Agmatine (decarboxylated arginine) is an endogenous amine found in the CNS that antagonizes NMDA receptors and inhibits nitric oxide synthase. Intrathecally administered Agmatine inhibits hyperalgesia evoked by inflammation, nerve injury and intrathecally administered NMDA. These actions suggest an antiglutamatergic neuromodulatory role for Agmatine in the spinal cord. Such a function would require a mechanism of regulated clearance of Agmatine such as neuronal or glial uptake. Consistent with this concept, radiolabeled Agmatine has been shown to accumulate in synaptosomes, but the mechanism of this transport has not been fully characterized. The present study describes an Agmatine uptake system in spinal synaptosomes that appears driven by a polyamine transporter. [(3)H]Agmatine uptake was Ca(2+), energy and temperature dependent. [(3)H]Agmatine transport was not moderated by L-argiarginine, L-glutamate, glycine, GABA, norepinephrine or serotonin. In contrast, [(3)H]Agmatine uptake was concentration dependently inhibited by unlabeled putrescine and by unlabeled spermidine (at significantly higher concentrations). Similarly, [(3)H]putrescine uptake was inhibited in a concentration-dependent manner by unlabeled Agmatine and spermidine. The polyamine analogs paraquat and methylglyoxal bis (guanylhydrazone) inhibited, whereas the polyamine transport enhancer difluoromethylornithine increased, [(3)H]Agmatine transport. Taken together, these results suggest that Agmatine transport into spinal synaptosomes may be governed by a polyamine transport mechanism.

Soundar Regunathan – One of the best experts on this subject based on the ideXlab platform.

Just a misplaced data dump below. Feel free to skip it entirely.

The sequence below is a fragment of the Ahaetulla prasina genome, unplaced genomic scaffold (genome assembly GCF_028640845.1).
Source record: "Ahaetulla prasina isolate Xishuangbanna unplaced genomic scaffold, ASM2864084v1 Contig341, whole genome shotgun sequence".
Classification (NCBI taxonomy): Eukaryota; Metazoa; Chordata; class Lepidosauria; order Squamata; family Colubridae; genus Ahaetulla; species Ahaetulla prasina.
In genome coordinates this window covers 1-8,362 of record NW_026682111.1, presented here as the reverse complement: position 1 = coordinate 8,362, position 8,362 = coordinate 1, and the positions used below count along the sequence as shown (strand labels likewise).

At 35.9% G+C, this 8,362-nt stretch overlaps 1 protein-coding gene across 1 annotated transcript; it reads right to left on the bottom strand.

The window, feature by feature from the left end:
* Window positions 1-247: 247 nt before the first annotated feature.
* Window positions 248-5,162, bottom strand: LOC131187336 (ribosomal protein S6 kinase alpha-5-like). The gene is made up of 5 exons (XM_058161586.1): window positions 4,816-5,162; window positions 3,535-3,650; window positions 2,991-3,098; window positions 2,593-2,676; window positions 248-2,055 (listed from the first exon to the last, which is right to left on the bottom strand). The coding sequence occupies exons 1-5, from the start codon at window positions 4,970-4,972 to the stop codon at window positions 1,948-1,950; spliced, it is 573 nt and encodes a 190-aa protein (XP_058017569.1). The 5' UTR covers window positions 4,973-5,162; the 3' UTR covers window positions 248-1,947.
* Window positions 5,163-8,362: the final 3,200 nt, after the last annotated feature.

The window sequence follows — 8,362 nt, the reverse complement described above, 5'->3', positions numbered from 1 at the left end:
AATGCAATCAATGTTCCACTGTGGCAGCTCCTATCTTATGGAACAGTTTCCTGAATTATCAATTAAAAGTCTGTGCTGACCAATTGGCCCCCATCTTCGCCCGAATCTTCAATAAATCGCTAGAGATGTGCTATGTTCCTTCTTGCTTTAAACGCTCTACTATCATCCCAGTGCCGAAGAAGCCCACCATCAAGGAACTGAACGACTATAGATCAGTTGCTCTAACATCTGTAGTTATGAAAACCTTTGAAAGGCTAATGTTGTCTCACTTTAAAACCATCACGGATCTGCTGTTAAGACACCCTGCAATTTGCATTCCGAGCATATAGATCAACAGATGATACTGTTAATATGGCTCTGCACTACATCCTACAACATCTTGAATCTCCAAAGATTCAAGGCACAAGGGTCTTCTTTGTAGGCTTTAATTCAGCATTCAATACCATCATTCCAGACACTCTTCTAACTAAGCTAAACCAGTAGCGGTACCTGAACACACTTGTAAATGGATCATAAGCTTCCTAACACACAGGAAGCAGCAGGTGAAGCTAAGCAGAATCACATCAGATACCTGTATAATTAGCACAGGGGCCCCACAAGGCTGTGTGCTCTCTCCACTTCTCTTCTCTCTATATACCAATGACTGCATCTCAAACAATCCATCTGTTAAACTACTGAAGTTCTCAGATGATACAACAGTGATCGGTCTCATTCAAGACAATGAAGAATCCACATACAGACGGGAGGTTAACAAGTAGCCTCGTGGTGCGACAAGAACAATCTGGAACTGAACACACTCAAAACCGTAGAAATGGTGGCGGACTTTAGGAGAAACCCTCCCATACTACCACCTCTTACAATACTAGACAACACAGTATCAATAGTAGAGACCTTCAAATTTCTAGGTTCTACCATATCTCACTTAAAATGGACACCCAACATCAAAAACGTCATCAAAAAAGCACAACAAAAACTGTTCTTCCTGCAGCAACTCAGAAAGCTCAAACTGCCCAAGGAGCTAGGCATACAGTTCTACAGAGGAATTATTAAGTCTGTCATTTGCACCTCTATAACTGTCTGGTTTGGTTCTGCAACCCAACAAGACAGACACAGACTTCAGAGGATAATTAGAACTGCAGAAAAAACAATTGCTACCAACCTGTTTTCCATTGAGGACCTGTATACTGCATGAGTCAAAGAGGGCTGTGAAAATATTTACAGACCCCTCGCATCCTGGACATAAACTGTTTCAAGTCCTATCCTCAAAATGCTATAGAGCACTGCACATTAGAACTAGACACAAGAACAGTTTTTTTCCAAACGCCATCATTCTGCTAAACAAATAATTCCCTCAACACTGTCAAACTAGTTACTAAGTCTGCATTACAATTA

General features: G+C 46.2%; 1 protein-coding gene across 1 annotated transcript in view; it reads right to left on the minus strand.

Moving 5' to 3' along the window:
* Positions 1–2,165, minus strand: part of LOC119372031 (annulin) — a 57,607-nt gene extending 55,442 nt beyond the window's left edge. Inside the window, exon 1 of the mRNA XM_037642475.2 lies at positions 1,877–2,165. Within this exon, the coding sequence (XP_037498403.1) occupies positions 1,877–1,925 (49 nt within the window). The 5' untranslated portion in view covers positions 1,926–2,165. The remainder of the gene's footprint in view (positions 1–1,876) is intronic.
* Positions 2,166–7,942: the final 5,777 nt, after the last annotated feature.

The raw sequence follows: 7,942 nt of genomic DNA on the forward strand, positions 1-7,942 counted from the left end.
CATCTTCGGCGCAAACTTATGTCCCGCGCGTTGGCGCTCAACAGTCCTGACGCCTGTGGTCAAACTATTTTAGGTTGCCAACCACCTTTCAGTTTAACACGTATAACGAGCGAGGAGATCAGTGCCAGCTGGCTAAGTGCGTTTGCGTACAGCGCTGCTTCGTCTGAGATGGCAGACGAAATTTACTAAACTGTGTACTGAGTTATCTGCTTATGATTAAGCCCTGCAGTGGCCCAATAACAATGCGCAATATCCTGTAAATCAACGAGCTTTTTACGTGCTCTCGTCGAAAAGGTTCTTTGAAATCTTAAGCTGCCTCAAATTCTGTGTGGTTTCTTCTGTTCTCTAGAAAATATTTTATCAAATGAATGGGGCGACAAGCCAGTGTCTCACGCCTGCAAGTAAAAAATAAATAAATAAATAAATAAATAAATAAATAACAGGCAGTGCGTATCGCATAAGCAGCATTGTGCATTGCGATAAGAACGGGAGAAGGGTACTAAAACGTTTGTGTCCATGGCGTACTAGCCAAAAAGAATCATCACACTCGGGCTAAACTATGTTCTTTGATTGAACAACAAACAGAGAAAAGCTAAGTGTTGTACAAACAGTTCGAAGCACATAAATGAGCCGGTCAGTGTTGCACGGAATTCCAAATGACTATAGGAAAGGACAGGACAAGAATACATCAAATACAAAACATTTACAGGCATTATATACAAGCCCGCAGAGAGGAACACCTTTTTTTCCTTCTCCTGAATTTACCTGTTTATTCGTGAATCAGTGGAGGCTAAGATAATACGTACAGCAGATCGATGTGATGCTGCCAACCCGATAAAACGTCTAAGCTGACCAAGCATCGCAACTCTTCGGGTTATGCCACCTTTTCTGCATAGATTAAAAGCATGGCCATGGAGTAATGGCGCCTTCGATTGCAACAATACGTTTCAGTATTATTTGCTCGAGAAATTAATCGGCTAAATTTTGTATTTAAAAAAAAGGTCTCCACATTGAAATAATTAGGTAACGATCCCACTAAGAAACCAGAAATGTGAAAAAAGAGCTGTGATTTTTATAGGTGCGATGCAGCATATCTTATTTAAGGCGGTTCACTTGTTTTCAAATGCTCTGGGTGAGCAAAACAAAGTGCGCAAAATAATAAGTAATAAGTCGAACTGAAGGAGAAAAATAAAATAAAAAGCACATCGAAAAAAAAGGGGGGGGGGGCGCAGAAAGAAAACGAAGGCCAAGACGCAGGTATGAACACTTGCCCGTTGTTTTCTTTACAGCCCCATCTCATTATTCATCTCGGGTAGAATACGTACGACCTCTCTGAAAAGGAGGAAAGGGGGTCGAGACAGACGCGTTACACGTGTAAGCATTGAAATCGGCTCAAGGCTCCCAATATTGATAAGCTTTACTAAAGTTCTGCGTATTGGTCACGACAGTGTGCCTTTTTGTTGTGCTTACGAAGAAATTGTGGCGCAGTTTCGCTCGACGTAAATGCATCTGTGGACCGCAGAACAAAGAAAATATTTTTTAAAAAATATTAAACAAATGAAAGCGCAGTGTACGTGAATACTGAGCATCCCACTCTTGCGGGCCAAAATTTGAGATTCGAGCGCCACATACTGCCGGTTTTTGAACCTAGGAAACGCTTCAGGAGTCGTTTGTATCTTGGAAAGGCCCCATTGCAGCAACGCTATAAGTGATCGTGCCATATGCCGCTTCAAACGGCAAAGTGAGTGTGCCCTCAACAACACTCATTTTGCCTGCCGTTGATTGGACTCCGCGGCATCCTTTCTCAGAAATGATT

Garth Bissette – One of the best experts on this subject based on the ideXlab platform.

  • Repeated immobilization stress alters rat hippocampal and prefrontal cortical morphology in parallel with endogenous Agmatine and arginine decarboxylase levels.
    Neurochemistry international, 2008
    Co-Authors: Mengyang Zhu, Soundar Regunathan, Yangzheng Feng, Weiping Wang, Jingjing Huang, Garth Bissette
    Abstract:

    Agmatine, an endogenous amine derived from decarboxylation of L-arginine catalyzed by arginine decarboxylase, has been proposed as a neurotransmitter or neuromodulator in the brain. In the present study, we examined whether Agmatine has neuroprotective effects against repeated immobilization-induced morphological changes in brain tissues and possible effects of immobilization stress on endogenous Agmatine levels and arginine decarboxylase expression in rat brains. Sprague-Dawley rats were subjected to 2h immobilization stress daily for 7 days. This paradigm significantly increased plasma corticosterone levels, and the glutamate efflux in the hippocampus as measured by in vivo microdialysis. Immunohistochemical staining with beta-tubulin III showed that repeated immobilization caused marked morphological alterations in the hippocampus and medial prefrontal cortex that were prevented by simultaneous treatment with Agmatine (50mg/kg/day), i.p.). Likewise, endogenous Agmatine levels measured by high-performance liquid chromatography in the prefrontal cortex, hippocampus, striatum and hypothalamus were significantly increased by immobilization, as compared to controls. The increased endogenous Agmatine levels, ranging from 92 to 265% of controls, were accompanied by a significant increase of arginine decarboxylase protein levels in the same regions. These results demonstrate that the administration of exogenous Agmatine protects the hippocampus and medial prefrontal cortex against neuronal insults caused by repeated immobilization. The parallel increase in endogenous brain Agmatine and arginine decarboxylase protein levels triggered by repeated immobilization indicates that the endogenous Agmatine system may play an important role in adaptation to stress as a potential neuronal self-protection mechanism.

  • Repeated immobilization stress alters rat hippocampal and prefrontal cortical morphology in parallel with endogenous Agmatine and arginine decarboxylase levels.
    Neurochemistry International, 2008
    Co-Authors: Mengyang Zhu, Soundar Regunathan, Yangzheng Feng, Weiping Wang, Jingjing Huang, Garth Bissette
    Abstract: